Unless you simply want to give a presentation for the sake of giving one or you’re being forced to, you want your presentation to be less of a talk or lecture and more interactive. Do you want to know how to make this happen? Below are 7 tricks presenters use to deliver interactive presentations:
Before your presentation:
1) Prepare yourself.
The process of creating an interactive presentation begins before you face your audience. As interactivity is a two-way process, you should prepare yourself to feel confident and ready to engage and genuinely serve the needs of your participants. Adapt a flexible attitude that will allow you to improvise. This mindset enables you to focus on the audience instead of your presentation or script.
2) Prepare your materials and setting.
Offer various engaging collaborative learning modules for participants to interact with. Be creative and use materials that engage multiple senses. However, make sure that these will serve your purpose and not be sources of distraction. Consider using music, something tangible for the audience to pass around and feel, or adding video to your presentation. See to it that these materials are easily accessible and visible to everyone in the room. Likewise, ensure that your venue is suitable for your presentation so the audience can easily participate in your activities and interact with one another.
3) Utilize social media.
Nowadays, social media sites like Twitter can stir up excitement for upcoming presentations through the use of hashtags. Similar tools are serving as backchannels to engage the audience. Some presenters use SurveyMonkey to conduct polls that will give them an understanding of their audience. And even during presentations, it’s no longer uncommon to make use of online streaming where the audience can click on hyperlinks and ask questions or comment on the topic in real-time.
During your presentation:
4) Ensure equal participation from your audience.
This can be a bit tricky as the type of audience involvement you initiate will depend on their size. If you’re facing a smaller crowd, you can introduce your topic for the first 10 minutes or so and then have them do small group related exercises. You can even make a game out of your activities and offer prizes as incentives.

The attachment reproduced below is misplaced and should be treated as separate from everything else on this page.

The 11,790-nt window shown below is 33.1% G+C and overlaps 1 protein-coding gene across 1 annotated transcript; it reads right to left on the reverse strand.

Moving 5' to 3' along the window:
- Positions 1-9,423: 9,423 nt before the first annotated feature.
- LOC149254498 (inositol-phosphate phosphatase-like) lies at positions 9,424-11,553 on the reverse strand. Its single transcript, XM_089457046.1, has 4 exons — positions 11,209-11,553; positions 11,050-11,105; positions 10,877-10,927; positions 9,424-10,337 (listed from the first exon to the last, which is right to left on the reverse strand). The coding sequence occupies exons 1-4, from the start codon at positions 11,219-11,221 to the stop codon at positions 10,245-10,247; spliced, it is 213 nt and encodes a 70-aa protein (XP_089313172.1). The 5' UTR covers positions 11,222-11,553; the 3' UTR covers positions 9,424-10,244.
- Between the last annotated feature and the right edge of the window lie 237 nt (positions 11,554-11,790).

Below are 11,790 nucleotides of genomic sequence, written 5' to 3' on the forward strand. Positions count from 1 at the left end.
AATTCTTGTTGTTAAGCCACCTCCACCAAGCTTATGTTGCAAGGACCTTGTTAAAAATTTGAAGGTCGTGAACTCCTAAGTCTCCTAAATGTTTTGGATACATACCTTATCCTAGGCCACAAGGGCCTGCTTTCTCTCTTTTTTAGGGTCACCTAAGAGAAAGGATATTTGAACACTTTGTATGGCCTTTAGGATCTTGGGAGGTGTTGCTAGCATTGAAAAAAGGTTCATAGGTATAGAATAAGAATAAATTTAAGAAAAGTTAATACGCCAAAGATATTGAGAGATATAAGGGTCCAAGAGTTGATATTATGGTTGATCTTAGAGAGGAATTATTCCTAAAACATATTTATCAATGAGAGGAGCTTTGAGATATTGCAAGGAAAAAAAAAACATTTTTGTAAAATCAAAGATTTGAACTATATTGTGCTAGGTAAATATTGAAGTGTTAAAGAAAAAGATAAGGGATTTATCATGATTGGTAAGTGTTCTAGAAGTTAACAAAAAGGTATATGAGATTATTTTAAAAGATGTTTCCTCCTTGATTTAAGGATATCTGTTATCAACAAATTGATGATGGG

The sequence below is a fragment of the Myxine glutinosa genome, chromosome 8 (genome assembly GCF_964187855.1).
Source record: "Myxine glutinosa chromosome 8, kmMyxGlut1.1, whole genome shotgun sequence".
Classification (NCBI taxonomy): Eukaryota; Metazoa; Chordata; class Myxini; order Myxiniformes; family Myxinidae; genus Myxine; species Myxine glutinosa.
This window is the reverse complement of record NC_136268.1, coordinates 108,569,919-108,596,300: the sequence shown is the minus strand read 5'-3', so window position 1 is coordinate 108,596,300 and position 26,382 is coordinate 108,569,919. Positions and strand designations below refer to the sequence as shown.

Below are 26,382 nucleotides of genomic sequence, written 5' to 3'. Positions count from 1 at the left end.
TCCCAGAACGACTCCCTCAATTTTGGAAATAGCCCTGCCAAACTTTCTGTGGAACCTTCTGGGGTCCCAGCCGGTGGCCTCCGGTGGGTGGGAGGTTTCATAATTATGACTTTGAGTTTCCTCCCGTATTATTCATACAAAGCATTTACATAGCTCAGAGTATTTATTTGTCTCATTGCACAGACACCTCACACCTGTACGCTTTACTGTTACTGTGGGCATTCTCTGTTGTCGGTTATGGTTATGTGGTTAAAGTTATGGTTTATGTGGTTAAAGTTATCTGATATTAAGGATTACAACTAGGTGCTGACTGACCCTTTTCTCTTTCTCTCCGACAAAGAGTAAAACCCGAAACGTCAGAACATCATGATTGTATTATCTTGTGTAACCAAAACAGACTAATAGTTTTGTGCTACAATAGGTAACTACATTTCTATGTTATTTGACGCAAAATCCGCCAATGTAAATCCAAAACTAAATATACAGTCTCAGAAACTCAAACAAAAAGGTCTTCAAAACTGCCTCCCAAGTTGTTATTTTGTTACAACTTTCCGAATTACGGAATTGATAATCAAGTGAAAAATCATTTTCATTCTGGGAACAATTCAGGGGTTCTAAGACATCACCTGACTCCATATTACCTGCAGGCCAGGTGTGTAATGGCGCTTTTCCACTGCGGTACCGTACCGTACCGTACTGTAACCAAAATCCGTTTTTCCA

If your audience is much larger, you could engage them by asking relevant questions right off the bat. This not only keeps them more engaged, it also allows you to assess their level of interest or expertise about your topic, which will serve to guide the direction and flow of your presentation. You may also conduct call outs in which audience members or a group call things out during your presentation where appropriate. Finally, you can call on select members of the audience without making it too challenging or embarrassing for them. Encourage them to share their personal experiences as many people appreciate this. Give them options for answers to make it easier for them. You can ask what they expect to learn and the questions they have. Compile this information in a flip chart and return to it in the latter part of your presentation.
Nothing is more direct than “YOU” statements, communicating in a personal tone, and avoiding complex jargon. As TED’s “6th commandment” states, do not flaunt your ego. Your audience appreciates it when you speak of your failures as well as your successes. People also love a good story, so deliver your presentation in a story like manner whenever possible. Lastly, don’t use your slides or speech as your script but as a guide.
6) Give your audience the “wow” factor.
Keeping your audience engaged also means wowing them throughout the entire presentation. This can include sprinkling your speech with jokes, anecdotes, or humorous images. Include the element of surprise!
7) Be open to feedback and questions.
Allot adequate time for Q&A towards the end of the presentation, if not during. If you’re presenting various topics, leave room for answering questions before proceeding to the next subject.
By engaging your audience more, not only can you avoid their blank stares or bored expressions, you can also achieve your main goal of actually teaching them something through active participation.
What other creative ways have you employed in your presentations to make them more interactive? Let us know in the comments below.